Peacock: The one-to-one idea is the first basis of education: one individual shows another how to do something. My grandfather, with superhuman patience, showed me how to thread a needle at, say, age four or five. Even then I was aware of the time he was taking to show me how to perform a task through repetition and trial and error. That is education for me. There is an aspect of psychotherapy that is like education. I adore the room, the literal and the figurative room, where psychological transformation takes place. There is also a special aspect to musical education where a student comes to visit a maestra for advanced instruction. This is a precious conveying of knowledge between artistic generations. My one-to-one practice in poetry shares aspects of the musical instruction; aspects of my grandfather’s instruction; aspects of every teacher I ever had who really paid attention to me in the way that I can now use to pay attention to my students; and lastly the educational, but not the therapeutic, aspect of psychotherapy. I don’t do poetry therapy. I am purely interested in the art people make, though always I am charmed and fascinated and dedicated to the personalities of people who are artists.

The intimacy of one-to-one education, of mentoring, is a silver thread in the weaving of The Shimmering Verge. Yes, I am addressing a group, but I am speaking to each individual. I am showing each person how to bring the thread of metaphor through the needle of the experiences of their own lives.

Rail: Both you and Robert Bly appear interested in popularizing poetry, and also in the psychoanalytic process. I was brought to this comparison by your poem “The Fare,” which reminds me of Bly’s attitude towards the father figure, (though yours is about your mother of course) in terms of the course of resentment, regret, and reconnection. In the preface to 1990’s Iron John, he wrote, “The thought in this book does not constitute a challenge to the women’s movement. The two movements are related to each other, but each more on a separate timetable.” How do you respond to this quote, and to Bly in general?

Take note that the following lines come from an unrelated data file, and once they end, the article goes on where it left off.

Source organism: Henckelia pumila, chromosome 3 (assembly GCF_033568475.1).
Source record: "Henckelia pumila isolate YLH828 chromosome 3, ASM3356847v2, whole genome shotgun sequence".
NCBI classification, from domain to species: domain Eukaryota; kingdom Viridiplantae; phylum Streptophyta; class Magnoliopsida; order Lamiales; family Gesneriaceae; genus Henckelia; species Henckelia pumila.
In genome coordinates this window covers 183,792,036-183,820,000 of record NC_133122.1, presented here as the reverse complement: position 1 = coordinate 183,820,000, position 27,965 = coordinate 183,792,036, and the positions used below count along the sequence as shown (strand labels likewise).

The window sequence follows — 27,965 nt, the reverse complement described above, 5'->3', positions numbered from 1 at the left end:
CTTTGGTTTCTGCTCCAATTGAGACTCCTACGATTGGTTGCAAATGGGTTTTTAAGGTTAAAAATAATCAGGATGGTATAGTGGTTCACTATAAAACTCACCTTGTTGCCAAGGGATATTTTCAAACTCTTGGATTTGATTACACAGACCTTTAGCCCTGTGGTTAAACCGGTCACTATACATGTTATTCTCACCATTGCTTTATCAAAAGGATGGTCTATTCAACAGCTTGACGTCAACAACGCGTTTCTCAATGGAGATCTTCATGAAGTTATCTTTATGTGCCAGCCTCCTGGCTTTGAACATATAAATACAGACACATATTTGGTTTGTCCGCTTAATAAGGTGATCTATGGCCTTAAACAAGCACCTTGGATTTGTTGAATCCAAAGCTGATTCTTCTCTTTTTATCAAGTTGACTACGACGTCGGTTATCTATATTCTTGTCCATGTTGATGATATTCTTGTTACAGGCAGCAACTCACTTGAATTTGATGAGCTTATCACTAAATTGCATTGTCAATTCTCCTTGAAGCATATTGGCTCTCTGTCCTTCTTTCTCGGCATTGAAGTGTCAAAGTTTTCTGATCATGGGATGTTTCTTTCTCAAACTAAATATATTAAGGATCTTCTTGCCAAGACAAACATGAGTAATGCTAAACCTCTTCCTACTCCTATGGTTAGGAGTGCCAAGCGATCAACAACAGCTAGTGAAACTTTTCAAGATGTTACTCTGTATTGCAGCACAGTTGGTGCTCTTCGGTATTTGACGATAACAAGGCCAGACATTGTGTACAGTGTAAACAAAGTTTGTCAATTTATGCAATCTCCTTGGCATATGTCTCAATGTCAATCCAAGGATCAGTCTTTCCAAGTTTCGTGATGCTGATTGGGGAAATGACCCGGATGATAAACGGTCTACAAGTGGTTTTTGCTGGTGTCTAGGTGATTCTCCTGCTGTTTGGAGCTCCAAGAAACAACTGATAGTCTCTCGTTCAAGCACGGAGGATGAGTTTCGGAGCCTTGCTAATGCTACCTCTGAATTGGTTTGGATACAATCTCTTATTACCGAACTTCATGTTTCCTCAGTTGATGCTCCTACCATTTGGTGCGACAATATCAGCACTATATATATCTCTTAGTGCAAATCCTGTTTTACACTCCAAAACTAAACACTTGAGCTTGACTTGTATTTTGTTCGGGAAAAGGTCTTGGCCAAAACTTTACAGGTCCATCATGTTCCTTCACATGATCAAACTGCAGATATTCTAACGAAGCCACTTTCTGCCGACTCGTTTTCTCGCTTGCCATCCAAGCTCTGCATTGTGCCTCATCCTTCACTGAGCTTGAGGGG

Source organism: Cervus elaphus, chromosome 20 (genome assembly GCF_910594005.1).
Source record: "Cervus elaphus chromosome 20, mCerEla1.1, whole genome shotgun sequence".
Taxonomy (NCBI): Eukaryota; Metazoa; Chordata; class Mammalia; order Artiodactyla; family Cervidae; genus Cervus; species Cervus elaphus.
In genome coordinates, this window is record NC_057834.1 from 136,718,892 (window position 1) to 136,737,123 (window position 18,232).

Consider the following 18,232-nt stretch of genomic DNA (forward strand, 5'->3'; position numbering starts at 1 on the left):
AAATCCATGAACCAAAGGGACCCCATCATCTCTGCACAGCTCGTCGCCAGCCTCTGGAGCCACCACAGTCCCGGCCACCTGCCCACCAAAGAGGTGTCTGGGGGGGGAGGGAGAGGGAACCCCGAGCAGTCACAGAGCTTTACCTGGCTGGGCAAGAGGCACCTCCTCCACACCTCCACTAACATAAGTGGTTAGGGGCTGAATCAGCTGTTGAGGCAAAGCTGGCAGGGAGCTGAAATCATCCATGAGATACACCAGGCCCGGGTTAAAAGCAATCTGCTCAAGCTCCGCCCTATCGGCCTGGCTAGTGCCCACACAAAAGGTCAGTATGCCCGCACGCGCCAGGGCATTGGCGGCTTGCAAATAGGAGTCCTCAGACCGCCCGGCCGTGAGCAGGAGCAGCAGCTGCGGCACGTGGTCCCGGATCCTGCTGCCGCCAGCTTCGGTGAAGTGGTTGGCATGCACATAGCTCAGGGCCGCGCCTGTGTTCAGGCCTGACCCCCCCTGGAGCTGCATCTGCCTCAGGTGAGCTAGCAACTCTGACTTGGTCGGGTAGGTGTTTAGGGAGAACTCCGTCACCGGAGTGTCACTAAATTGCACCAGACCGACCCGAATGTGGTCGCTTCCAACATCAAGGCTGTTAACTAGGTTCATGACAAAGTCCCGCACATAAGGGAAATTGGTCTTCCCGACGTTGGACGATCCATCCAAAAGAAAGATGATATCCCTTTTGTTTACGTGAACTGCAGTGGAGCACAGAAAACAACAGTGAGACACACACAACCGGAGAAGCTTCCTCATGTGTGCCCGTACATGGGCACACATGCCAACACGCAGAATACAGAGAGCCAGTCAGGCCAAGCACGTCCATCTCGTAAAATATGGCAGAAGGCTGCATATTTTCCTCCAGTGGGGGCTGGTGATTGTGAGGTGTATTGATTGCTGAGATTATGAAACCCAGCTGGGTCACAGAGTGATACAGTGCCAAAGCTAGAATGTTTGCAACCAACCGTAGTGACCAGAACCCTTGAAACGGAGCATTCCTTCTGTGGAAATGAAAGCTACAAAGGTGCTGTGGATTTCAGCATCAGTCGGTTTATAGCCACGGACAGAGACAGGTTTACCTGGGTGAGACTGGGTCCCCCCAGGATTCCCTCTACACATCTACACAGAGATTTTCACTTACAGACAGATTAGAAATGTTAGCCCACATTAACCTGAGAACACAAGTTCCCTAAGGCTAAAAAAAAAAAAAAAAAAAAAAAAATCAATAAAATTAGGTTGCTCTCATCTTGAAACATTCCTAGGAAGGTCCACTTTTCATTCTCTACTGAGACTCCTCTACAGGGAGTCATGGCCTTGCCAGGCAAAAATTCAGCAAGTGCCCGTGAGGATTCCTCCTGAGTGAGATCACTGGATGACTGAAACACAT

Peacock: I owe Bly a huge debt because he has always stood for vivid emotion in art, and when poetry passes into periods of tepid feeling as it does now and then, Bly always reminds us that art is made of passion. He is also a great performer, and he has linked poetry and performance in fascinating and sometimes maddening ways. But Bly also can view himself as a simplifier, and we diverge there. For me the world and art are complex, and it is that very complexity, the elusiveness of understanding that is just like the illusiveness of determining whether a color is bluish-green or greenish-blue—that verge, that blurring where one boundary meets the other, say where the sea meets the sky, or the sky meets the sea—[which] is the place of art for me. As far as the women’s movement goes, I’m perfectly comfortable with saying that I am a feminist. The very sexual nature of some of my poems comes as a roistering response to the sexuality of literature created by men. I am also aware that women of a certain age—I am 58—become invisible. In my show a 58-year-old woman is very visible indeed.

The Shimmering Verge plays February 21-26 at 8pm, plus 2pm matinees on the 25th and 26th, at Urban Stages, 259 West 30th St.

David Varno is a writer of fiction and journalism, and is based in Brooklyn, NY


David Varno

DAVID VARNO's writing has appeared in BOMB, Cleveland Plain Dealer, Electric Literature, Paste, Tin House, Words Without Borders, and elsewhere.


The Brooklyn Rail

FEB 2006